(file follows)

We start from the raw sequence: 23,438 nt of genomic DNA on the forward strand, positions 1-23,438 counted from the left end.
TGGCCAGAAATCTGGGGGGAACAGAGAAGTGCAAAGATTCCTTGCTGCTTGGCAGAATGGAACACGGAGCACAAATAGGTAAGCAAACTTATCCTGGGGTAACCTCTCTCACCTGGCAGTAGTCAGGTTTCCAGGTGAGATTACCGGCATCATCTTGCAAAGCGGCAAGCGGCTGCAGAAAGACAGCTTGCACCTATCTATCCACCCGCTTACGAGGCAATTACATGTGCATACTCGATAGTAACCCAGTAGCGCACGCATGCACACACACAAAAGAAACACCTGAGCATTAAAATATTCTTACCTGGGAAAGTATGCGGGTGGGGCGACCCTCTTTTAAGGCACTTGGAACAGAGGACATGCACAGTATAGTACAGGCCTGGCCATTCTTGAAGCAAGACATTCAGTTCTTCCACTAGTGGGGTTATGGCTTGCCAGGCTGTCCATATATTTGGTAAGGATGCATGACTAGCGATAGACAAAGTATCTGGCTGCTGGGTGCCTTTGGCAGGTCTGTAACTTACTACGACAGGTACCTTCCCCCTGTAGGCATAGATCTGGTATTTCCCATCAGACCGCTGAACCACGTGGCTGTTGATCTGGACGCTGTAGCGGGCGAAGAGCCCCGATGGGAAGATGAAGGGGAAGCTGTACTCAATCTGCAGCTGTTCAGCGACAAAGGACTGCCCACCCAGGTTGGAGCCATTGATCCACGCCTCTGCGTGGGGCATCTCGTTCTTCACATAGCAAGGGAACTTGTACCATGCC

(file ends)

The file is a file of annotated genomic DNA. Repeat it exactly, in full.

We start from the raw sequence: 23,438 nt of genomic DNA on the forward strand, positions 1-23,438 counted from the left end.
TGGCCAGAAATCTGGGGGGAACAGAGAAGTGCAAAGATTCCTTGCTGCTTGGCAGAATGGAACACGGAGCACAAATAGGTAAGCAAACTTATCCTGGGGTAACCTCTCTCACCTGGCAGTAGTCAGGTTTCCAGGTGAGATTACCGGCATCATCTTGCAAAGCGGCAAGCGGCTGCAGAAAGACAGCTTGCACCTATCTATCCACCCGCTTACGAGGCAATTACATGTGCATACTCGATAGTAACCCAGTAGCGCACGCATGCACACACACAAAAGAAACACCTGAGCATTAAAATATTCTTACCTGGGAAAGTATGCGGGTGGGGCGACCCTCTTTTAAGGCACTTGGAACAGAGGACATGCACAGTATAGTACAGGCCTGGCCATTCTTGAAGCAAGACATTCAGTTCTTCCACTAGTGGGGTTATGGCTTGCCAGGCTGTCCATATATTTGGTAAGGATGCATGACTAGCGATAGACAAAGTATCTGGCTGCTGGGTGCCTTTGGCAGGTCTGTAACTTACTACGACAGGTACCTTCCCCCTGTAGGCATAGATCTGGTATTTCCCATCAGACCGCTGAACCACGTGGCTGTTGATCTGGACGCTGTAGCGGGCGAAGAGCCCCGATGGGAAGATGAAGGGGAAGCTGTACTCAATCTGCAGCTGTTCAGCGACAAAGGACTGCCCACCCAGGTTGGAGCCATTGATCCACGCCTCTGCGTGGGGCATCTCGTTCTTCACATAGCAAGGGAACTTGTACCATGCC